For those wondering what the championship fight would look like without double points, Dixon would have to finish 10th or worse for Rossi to win by winning the race (8th or worse if Rossi scored all bonus points and Dixons cored none).

    Have a fun and safe weekend you all. Go Graham!

  5. Paul Fitzgerald Says:

    Double points suck. Please remember that Indycar is a series that has come together and is healing the split. That means that Long Beach is the longest running road course in the series. Remember we are trying to heal…not separate.

  6. George, since you’re going to be in the area until Monday, consider driving down Highway 1 from San Francisco to Monterrey. Once in Monterrey, Laguna Seca is only about a 20 minute drive inland. After you visit the track, you can continue down Highway 1 along the coast to check out Bixby Bridge and Big Sur. Make that coastal drive and you’ll understand why everyone constantly calls the area beautiful!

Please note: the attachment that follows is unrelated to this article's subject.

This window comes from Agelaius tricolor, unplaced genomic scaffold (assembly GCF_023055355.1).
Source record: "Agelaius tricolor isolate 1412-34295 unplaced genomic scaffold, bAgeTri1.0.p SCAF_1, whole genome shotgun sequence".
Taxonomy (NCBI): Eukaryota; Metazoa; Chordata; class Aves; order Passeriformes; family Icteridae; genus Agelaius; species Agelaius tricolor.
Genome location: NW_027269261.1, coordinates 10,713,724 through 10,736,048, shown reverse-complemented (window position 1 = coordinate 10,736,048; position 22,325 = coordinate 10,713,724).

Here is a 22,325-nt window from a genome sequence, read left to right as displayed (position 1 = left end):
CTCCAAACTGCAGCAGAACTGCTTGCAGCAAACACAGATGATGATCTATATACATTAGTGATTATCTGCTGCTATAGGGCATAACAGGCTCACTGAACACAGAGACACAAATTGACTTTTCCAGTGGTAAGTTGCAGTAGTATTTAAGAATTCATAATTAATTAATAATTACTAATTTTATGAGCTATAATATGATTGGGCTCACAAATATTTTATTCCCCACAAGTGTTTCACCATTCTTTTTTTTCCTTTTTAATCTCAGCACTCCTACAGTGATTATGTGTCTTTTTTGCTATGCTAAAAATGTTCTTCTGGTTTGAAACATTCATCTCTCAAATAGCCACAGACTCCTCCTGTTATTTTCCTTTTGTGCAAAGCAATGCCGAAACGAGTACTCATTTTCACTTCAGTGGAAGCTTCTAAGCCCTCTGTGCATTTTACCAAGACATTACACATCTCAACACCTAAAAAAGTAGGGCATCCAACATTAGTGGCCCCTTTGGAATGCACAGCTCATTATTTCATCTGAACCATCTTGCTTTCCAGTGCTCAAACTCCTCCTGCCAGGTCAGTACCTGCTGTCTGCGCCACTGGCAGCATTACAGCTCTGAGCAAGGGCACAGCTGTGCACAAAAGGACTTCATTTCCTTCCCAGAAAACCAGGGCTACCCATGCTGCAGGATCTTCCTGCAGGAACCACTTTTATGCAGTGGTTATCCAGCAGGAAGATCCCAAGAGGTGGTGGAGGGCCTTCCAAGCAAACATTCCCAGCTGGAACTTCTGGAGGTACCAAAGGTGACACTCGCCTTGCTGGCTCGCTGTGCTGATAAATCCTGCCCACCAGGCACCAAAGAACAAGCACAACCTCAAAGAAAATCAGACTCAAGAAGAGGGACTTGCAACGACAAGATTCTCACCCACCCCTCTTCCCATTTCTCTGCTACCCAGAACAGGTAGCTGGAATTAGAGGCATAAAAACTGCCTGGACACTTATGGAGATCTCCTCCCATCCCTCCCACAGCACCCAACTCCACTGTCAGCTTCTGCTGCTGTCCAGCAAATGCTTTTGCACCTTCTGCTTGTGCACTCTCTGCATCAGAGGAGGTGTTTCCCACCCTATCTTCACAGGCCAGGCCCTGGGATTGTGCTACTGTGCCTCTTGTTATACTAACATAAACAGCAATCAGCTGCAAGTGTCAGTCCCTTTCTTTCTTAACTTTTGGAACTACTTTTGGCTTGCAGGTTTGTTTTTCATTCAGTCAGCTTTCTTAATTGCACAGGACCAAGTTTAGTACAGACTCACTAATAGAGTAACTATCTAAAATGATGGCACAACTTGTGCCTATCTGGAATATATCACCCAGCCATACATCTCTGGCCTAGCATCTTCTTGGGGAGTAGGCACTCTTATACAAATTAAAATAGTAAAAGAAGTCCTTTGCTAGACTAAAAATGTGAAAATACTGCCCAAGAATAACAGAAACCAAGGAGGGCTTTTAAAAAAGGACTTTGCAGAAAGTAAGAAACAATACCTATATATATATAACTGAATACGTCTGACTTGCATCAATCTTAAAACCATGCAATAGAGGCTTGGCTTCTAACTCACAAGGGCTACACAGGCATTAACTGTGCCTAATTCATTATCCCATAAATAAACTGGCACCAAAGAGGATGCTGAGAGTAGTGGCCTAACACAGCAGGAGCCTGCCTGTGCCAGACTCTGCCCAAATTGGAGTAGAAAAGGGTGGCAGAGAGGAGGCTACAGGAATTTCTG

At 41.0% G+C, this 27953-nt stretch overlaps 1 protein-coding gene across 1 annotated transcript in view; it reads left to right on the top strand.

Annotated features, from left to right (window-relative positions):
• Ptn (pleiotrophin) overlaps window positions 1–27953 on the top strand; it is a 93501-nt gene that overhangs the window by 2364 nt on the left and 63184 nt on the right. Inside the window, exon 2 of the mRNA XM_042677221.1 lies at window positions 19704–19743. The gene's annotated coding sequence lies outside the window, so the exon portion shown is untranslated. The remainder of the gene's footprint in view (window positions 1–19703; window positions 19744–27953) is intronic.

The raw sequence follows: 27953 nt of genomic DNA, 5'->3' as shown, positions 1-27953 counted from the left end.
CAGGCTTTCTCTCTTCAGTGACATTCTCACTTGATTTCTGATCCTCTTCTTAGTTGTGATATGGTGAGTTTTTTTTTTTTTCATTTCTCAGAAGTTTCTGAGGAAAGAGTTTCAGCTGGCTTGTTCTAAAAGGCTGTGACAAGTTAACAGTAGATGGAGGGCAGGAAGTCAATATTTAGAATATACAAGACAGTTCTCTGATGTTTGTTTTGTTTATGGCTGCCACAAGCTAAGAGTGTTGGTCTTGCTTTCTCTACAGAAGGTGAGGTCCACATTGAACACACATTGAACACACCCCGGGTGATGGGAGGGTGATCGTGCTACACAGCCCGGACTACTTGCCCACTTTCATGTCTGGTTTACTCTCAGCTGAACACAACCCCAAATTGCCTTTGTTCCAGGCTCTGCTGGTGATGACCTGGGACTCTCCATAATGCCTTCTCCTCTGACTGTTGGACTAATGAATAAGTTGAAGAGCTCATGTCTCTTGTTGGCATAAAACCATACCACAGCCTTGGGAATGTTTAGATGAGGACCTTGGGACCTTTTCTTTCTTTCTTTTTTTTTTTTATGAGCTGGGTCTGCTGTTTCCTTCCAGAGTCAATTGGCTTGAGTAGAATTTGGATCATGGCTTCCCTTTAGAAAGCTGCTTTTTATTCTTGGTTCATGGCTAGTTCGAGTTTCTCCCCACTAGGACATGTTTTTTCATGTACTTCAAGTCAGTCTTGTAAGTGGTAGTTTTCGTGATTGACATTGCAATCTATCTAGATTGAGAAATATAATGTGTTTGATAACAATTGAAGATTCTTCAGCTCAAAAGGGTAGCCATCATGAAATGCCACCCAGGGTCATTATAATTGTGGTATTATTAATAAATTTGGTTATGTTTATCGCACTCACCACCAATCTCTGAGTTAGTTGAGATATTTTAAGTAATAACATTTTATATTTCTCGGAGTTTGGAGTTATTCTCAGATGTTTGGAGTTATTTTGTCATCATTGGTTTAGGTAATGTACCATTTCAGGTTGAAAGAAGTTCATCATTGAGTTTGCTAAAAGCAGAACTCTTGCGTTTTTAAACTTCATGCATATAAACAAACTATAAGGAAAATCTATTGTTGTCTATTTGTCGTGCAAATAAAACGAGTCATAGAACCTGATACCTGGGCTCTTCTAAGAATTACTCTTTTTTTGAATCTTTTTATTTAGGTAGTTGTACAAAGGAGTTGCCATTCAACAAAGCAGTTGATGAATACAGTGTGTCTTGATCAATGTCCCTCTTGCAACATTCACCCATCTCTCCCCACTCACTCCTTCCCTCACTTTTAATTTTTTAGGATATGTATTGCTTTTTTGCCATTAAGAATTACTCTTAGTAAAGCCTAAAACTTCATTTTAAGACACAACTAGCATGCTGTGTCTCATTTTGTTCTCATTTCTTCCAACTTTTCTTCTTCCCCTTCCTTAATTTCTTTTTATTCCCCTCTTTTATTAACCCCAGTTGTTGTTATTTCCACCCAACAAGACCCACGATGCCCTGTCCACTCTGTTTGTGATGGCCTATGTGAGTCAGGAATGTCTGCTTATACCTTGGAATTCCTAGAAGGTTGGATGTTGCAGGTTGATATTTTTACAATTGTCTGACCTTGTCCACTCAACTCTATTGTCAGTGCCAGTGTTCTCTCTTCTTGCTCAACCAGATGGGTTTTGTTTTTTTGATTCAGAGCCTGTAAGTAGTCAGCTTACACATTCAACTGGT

7. Have a great time, you two. My NY racing fans stay in Petaluma when going to the track. Check out the coast if you get a chance. South of you Muir Woods and the coast west from it are lovely. I have never been to Bodega Bay which is closer to you (famous for Hitchcock’s The Birds). Oh, and enjoy the race.

  8. Andretti’s have wine. Foyt has wine. Insert driver of your choice____________has whine.

  9. driving across the golden gate bridge and seeing the city from Marin County is great. the traffic on highway one, going north, on a Friday? not so great. but I’m sure you’ll have a great time when you finally get there.